In the wake of money fraud scandals and allegations of opulent spending among high-profile ministers, an evangelical accountability group announced plans to expand its role and raise financial integrity.
The Evangelical Council for Financial Accountability (ECFA) has provided oversight and accreditation to Christian nonprofits for nearly 30 years, monitoring the groups' fundraising and providing financial stewardship. It currently has more than 2,000 Christian nonprofit organization members and has been low key with no marketing until just recently.
The U.S. Senate Finance Committee investigation of six major media ministries drew in a string of media calls to ECFA's president, Kenneth Behr. more >>
The year 2007 was a year in which Christians had to up their guard amid increasingly frequent and vehement challenges. Whether it was defending against atheism, Mormonism, negative stereotypes, or liberal agendas, believers across the nation found themselves needing more to stand up for what they believe. The following is a list of the top 10 trends and events of 2007 that marked the year:
1. Rise of Militant Atheism, Apologetics
Atheism has nearly always been with us in one form or another, but the atheists we’ve been hearing the most from lately – chiefly Richard Dawkins, Christopher Hitchens and Sam Harris – are a new breed, as prominent conservative Chuck Colson noted earlier this year. Unlike the old-school humanists, the new atheists – or anti-theists, as some of them prefer to be called – don’t want to just deny the existence of God, they want to wipe religion off the map. more >>
One believer is bitter that the money she donated to several prominent ministries didn't bring about the material blessings the preachers had assured would come.
"I wanted to believe that God wanted to do something great with me like he was doing with them," said Cindy Fleenor, a 53-year-old accountant from Tampa, Fla., according to The Associated Press. "I'm angry and bitter about it. Right now, I don't watch anyone on TV hardly."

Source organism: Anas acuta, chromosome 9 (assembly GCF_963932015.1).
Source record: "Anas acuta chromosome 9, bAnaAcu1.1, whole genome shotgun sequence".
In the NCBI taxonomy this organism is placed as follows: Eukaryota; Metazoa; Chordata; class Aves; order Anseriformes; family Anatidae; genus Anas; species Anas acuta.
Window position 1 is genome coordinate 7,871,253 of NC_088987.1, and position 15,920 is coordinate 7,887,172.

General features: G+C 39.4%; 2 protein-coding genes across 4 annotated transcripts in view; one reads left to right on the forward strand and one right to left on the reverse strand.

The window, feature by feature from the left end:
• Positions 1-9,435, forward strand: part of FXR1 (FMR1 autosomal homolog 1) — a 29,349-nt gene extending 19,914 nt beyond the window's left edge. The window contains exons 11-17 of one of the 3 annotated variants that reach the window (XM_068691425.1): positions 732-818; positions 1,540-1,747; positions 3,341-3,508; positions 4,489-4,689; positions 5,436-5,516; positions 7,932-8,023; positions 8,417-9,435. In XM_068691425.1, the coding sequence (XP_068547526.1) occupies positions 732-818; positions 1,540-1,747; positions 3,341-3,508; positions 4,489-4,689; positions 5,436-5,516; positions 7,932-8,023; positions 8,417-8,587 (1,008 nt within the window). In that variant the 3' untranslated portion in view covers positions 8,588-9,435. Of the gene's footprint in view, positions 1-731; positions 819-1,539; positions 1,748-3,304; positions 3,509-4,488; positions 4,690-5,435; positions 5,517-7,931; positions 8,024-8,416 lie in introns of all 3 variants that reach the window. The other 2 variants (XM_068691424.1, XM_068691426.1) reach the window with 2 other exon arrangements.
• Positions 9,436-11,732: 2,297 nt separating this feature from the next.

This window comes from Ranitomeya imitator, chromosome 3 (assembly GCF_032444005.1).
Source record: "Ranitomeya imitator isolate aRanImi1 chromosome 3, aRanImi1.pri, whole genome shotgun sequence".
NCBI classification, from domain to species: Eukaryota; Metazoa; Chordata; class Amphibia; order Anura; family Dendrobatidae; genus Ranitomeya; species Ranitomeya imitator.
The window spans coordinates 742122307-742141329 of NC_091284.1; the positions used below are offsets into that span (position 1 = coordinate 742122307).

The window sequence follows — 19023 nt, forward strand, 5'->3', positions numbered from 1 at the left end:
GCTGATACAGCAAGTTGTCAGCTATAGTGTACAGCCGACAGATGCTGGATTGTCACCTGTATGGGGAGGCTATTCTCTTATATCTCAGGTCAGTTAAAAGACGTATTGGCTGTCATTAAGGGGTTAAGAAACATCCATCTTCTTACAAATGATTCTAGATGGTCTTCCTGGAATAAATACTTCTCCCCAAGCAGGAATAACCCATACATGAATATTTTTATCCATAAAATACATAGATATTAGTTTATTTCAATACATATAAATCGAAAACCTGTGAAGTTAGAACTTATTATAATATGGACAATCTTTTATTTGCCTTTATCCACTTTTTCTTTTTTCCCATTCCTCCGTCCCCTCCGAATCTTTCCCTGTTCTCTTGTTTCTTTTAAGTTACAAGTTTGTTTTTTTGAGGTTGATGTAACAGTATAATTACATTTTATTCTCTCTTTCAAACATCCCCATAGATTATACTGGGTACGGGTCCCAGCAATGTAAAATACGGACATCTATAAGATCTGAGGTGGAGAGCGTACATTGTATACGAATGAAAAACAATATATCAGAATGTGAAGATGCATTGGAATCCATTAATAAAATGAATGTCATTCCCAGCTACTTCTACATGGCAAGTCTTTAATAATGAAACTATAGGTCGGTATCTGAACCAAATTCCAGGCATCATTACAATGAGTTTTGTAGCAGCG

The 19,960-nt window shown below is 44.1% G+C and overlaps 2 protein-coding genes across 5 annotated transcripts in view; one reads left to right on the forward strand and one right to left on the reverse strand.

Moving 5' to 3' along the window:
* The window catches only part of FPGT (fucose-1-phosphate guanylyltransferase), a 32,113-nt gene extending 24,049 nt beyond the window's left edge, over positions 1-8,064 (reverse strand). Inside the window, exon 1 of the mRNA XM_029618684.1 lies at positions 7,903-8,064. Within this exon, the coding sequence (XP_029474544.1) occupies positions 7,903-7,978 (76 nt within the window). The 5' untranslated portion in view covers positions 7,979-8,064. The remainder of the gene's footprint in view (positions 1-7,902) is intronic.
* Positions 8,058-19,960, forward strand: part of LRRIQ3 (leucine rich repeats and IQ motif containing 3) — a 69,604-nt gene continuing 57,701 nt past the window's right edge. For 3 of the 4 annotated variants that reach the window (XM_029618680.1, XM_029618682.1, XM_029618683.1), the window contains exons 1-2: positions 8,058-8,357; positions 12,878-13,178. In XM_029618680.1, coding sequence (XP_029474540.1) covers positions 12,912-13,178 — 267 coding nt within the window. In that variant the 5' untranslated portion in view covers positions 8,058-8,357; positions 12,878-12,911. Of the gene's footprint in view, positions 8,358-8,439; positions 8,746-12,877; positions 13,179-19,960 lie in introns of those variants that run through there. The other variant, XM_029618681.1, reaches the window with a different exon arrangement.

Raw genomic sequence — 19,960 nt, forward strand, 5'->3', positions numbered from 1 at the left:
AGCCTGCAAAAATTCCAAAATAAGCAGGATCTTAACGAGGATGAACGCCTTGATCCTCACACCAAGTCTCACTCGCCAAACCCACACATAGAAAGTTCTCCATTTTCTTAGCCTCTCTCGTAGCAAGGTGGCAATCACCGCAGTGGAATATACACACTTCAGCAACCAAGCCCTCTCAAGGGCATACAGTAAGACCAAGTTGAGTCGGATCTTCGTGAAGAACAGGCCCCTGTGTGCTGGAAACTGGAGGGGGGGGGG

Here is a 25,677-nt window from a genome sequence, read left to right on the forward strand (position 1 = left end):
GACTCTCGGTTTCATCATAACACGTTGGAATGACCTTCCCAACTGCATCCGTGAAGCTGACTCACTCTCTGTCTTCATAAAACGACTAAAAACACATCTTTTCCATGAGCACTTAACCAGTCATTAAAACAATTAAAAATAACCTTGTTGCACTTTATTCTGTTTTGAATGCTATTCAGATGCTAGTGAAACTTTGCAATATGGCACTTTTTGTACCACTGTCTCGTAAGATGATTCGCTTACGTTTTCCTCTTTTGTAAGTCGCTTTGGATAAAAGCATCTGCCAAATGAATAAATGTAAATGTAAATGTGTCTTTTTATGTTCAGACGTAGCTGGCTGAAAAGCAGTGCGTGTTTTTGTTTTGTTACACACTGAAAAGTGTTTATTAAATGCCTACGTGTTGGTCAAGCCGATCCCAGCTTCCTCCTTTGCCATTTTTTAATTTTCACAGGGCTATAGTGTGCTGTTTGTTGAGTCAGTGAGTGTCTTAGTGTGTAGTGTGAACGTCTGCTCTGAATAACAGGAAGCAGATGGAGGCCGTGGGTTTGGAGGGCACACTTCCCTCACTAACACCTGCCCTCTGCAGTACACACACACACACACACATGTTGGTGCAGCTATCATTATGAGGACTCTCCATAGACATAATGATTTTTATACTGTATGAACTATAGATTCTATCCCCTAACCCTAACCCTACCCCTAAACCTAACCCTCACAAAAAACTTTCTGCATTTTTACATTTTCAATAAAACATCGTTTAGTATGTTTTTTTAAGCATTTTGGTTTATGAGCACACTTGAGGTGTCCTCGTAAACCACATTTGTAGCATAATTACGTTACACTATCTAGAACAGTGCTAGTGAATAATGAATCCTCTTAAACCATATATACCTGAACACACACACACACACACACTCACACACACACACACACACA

Fleenor wrote checks to Benny Hinn and Paula White - two popular televangelists - and pledged $500 a year to Joyce Meyer, another prominent evangelist. But Fleenor has yet to be showered with the riches that the preachers said would come as donors give. more >>
A ministry watchdog released its list of top 30 ministries that grade high in financial transparency and aren't tainted with issues that would concern donors.
Not on MinistryWatch's December 2007 list are the six ministries currently under scrutiny for alleged opulent spending.
To make it on the watchdog's top "Shining Light" ministries list, organizations are required to be a legitimate nonprofit ministry with a legitimate purpose, show a willingness to treat donors fairly with a transparency grade of "A," be unashamed of being identified as an evangelical Christian ministry, and have no significant issues that would be of concern to donors. more >>
Only two faith-based ministries have met a Thursday deadline to turn over financial documents for a Senate investigation on alleged opulent spending. Six were asked to cooperate.
Sen. Charles Grassley (R-Iowa) received the requested papers from Kenneth Copeland Ministries on Thursday and Joyce Meyer Ministries earlier this week.
"Its good that some of the ministries are cooperating. I hope all of them will cooperate in the end," said Grassley, the ranking Republican on the Senate Committee on Finance, in a statement. "For the focus of this inquiry, ministries are the same as any other non-profit organization. Its a question of abiding by tax laws just like any tax-exempt group." more >>
Days ahead of the deadline Thursday, when six popular televangelists are expected to turn over their financial records for a Senate probe, traditional Christians are not applauding the investigation.
Some Christians wonder what the future implications of the inquiry, led by Sen. Charles Grassley (R-Iowa), might be for Christian media ministries.
"What we're concerned about is the future of Christian broadcasting and Christian ministries nonprofit ones if this inquiry is either broadened or ratcheted up and hearings are held and new legislation is considered," said Craig Parshall, senior vice president and general counsel for the National Religious Broadcasters, according to The Associated Press. more >>